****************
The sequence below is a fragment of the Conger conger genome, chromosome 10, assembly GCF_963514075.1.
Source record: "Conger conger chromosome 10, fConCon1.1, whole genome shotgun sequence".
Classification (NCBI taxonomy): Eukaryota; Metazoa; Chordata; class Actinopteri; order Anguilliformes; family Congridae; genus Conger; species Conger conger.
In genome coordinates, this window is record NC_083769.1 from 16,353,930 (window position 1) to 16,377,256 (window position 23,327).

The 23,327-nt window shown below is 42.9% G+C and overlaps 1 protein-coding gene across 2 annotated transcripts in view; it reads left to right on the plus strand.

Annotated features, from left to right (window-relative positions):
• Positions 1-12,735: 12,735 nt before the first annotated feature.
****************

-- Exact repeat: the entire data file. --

The sequence below is a fragment of the Conger conger genome, chromosome 10, assembly GCF_963514075.1.
Source record: "Conger conger chromosome 10, fConCon1.1, whole genome shotgun sequence".
Classification (NCBI taxonomy): Eukaryota; Metazoa; Chordata; class Actinopteri; order Anguilliformes; family Congridae; genus Conger; species Conger conger.
In genome coordinates, this window is record NC_083769.1 from 16,353,930 (window position 1) to 16,377,256 (window position 23,327).

The 23,327-nt window shown below is 42.9% G+C and overlaps 1 protein-coding gene across 2 annotated transcripts in view; it reads left to right on the plus strand.

Annotated features, from left to right (window-relative positions):
• Positions 1-12,735: 12,735 nt before the first annotated feature.